With the appearance of falling crime rates in the majority of inner cities, households with higher incomes are moving into more low-income neighborhoods, according to a report funded by the Annie E. Casey and the Open Society Foundations.
From 1991 to 2012, the national violent crime rate fell by 49 percent. Crime rates fell even more significantly in low-income neighborhoods, the report revealed. “This same period saw growing proportions of high-income, college-educated, and white households opting to live in cities and in low-income and predominately minority (non-white) neighborhoods within those cities.”
The report used survey information combined with city-level data on violent crime and homicides to determine whether the dramatic decrease in crime that occurred in U.S. cities over the past two decades stimulated gentrification.
Researchers found that the choices of college-educated households to move into low-income city neighborhoods are more sensitive to reductions in homicides than the choices of households without college degrees.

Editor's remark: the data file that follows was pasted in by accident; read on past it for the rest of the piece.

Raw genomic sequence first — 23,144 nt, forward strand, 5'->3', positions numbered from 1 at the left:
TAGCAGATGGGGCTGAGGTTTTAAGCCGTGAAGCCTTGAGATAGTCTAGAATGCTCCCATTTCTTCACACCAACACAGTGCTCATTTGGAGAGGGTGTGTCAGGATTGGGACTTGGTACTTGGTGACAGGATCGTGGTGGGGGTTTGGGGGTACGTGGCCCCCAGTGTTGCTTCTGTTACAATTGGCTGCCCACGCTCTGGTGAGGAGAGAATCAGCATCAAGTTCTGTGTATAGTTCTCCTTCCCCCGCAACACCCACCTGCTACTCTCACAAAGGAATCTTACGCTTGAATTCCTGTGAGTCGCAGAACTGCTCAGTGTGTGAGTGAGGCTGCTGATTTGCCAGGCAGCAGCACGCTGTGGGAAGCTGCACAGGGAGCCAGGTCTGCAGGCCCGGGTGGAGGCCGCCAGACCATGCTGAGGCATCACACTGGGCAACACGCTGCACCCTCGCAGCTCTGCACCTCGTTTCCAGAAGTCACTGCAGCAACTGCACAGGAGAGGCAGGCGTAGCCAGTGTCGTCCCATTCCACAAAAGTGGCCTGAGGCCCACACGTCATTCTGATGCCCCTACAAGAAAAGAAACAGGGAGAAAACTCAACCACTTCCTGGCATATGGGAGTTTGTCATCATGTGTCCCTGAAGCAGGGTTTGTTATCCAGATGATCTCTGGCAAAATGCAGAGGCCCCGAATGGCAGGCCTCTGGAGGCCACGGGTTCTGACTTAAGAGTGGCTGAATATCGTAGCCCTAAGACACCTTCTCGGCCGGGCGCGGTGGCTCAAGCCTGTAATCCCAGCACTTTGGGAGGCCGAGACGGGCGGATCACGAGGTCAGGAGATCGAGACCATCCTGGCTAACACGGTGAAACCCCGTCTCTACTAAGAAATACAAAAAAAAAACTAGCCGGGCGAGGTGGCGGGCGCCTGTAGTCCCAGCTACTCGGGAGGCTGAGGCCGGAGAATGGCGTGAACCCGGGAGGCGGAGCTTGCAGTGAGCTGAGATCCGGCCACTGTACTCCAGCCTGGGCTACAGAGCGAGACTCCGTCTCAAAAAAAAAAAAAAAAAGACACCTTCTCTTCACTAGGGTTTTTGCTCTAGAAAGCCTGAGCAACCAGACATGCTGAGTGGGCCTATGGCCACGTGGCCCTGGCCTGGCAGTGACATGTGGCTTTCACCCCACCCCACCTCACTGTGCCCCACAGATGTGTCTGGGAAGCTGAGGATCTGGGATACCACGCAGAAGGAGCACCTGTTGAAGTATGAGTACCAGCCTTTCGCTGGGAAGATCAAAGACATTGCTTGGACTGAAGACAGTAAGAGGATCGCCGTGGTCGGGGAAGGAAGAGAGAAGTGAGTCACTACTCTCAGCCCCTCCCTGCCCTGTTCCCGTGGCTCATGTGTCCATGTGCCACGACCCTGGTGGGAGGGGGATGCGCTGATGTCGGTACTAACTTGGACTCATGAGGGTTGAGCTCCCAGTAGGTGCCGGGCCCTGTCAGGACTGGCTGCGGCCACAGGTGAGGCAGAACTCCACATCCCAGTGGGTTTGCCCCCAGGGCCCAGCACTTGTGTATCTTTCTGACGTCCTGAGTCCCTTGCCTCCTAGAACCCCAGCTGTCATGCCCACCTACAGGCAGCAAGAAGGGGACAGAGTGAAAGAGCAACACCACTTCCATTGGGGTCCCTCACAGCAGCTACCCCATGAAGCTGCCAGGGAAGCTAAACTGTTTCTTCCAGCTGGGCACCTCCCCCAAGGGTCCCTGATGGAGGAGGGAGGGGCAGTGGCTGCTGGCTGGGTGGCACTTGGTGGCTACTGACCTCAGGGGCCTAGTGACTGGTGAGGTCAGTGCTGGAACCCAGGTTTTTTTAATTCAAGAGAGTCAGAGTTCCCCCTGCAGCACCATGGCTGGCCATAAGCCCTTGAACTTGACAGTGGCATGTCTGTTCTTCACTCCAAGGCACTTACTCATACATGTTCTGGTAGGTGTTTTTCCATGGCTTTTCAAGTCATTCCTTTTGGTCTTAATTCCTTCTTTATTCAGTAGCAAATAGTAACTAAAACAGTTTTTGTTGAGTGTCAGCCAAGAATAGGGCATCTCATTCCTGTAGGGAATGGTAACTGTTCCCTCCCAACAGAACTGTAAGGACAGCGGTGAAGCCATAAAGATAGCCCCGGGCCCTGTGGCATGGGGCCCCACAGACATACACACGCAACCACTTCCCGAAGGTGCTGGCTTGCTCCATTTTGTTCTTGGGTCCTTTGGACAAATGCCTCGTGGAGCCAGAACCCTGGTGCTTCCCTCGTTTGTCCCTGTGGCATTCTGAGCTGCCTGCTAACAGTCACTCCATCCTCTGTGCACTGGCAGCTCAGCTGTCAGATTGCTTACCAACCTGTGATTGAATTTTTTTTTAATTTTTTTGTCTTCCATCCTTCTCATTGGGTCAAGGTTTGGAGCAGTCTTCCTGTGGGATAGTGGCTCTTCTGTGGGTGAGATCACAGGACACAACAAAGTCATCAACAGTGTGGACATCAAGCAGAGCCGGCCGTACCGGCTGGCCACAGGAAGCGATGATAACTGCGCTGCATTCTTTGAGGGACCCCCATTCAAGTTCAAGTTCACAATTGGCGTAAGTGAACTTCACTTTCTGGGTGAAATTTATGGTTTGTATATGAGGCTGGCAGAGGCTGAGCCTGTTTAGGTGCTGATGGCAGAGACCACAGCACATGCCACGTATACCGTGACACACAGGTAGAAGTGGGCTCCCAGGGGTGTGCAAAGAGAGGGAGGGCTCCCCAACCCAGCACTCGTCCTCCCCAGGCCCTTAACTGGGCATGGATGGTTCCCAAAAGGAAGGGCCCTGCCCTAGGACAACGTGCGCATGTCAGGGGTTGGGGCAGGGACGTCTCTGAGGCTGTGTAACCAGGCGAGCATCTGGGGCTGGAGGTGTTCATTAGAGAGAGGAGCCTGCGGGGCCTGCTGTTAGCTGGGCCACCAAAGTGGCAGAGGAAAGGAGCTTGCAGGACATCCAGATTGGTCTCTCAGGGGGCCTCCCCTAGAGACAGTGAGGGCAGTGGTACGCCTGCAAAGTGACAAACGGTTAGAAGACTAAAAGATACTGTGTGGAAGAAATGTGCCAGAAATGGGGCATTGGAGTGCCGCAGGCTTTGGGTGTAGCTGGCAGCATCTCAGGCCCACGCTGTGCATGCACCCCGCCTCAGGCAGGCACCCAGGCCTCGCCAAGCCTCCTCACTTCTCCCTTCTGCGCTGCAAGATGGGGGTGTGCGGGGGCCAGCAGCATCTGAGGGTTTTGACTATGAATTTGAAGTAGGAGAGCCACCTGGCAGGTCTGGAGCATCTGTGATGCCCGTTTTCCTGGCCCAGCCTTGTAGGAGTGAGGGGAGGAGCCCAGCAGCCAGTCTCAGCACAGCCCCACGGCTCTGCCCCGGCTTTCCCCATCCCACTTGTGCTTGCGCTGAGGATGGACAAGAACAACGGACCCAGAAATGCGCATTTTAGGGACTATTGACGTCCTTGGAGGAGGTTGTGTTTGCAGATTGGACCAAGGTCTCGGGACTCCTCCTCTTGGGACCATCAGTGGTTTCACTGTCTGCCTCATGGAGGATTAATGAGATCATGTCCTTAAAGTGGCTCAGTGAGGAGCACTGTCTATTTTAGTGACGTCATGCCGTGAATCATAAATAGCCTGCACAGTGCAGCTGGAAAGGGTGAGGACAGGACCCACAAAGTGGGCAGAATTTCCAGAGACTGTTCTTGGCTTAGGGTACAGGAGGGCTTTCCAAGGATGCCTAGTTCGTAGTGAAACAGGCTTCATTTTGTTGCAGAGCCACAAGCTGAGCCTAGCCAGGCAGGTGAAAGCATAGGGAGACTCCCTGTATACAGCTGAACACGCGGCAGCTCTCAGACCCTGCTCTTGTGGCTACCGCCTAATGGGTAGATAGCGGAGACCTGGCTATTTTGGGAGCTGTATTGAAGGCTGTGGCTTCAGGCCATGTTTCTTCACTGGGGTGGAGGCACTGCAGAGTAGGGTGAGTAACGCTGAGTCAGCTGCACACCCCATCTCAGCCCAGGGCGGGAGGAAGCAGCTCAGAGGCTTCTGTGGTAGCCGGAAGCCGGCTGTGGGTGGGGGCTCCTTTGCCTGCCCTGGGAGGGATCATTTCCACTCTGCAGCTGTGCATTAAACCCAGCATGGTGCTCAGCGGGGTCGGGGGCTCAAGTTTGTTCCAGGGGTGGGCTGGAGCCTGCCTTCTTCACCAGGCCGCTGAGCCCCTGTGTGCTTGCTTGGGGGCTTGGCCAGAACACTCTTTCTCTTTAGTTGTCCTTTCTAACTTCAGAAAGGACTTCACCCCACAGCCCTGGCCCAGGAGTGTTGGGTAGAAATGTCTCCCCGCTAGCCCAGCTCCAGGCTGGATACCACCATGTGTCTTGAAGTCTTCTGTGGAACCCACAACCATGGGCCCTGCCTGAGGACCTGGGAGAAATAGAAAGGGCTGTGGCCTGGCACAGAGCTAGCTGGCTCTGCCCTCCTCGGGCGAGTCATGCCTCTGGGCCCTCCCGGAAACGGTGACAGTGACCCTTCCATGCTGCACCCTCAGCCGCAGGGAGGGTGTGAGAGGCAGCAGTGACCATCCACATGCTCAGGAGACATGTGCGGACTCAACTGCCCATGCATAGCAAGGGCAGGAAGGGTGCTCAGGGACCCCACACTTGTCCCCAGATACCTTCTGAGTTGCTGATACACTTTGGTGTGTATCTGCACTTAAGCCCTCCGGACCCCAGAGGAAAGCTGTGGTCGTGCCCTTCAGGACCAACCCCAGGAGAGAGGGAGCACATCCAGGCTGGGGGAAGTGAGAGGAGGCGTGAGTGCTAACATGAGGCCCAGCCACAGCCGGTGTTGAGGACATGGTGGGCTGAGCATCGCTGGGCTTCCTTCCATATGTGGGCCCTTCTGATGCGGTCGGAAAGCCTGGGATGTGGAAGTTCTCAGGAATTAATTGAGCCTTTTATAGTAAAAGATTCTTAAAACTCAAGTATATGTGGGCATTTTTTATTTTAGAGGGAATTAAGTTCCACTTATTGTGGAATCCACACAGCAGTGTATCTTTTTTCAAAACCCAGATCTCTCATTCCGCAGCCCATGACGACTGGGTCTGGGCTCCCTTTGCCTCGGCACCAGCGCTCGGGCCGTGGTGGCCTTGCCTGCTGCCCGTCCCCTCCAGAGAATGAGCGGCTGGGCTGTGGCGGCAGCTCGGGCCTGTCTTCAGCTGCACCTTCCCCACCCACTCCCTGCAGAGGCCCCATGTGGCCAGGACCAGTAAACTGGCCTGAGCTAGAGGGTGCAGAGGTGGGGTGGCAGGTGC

According to the report, “many theories have … been offered to explain urban resurgence, such as an aging housing stock that is ripe for renovation, increasing importance of knowledge in the economy leading to a growth in employment in central cities, increasing preferences for urban amenities, declining leisure time among higher income workers.” Researchers focused largely on the reductions in crime.
They reviewed literature examining the causes of gentrification defined more specifically as moves by higher-status households into lower-status neighborhoods. These writings explored the types of households most likely to choose lower-income or minority central-city communities as well as the metropolitan area and city conditions that lead to an increased prevalence of gentrification.
Consistent with the evidence on urban resurgence, researchers also found higher-income households who are young, white, college-educated, and childless are those most likely to move into low-income neighborhoods. As affordability pressures drive them to consider a broader set of neighborhoods, the established families are more likely to choose lower-income neighborhoods in cities with rapidly appreciating housing values.
The report identifies three types of households typically considered “gentrifiers”. They include high-income (above median income), college-educated and Whites (non-Hispanic White). Approximately four million or 39 percent are high-income, 28 percent are college-educated, and 69 percent are White.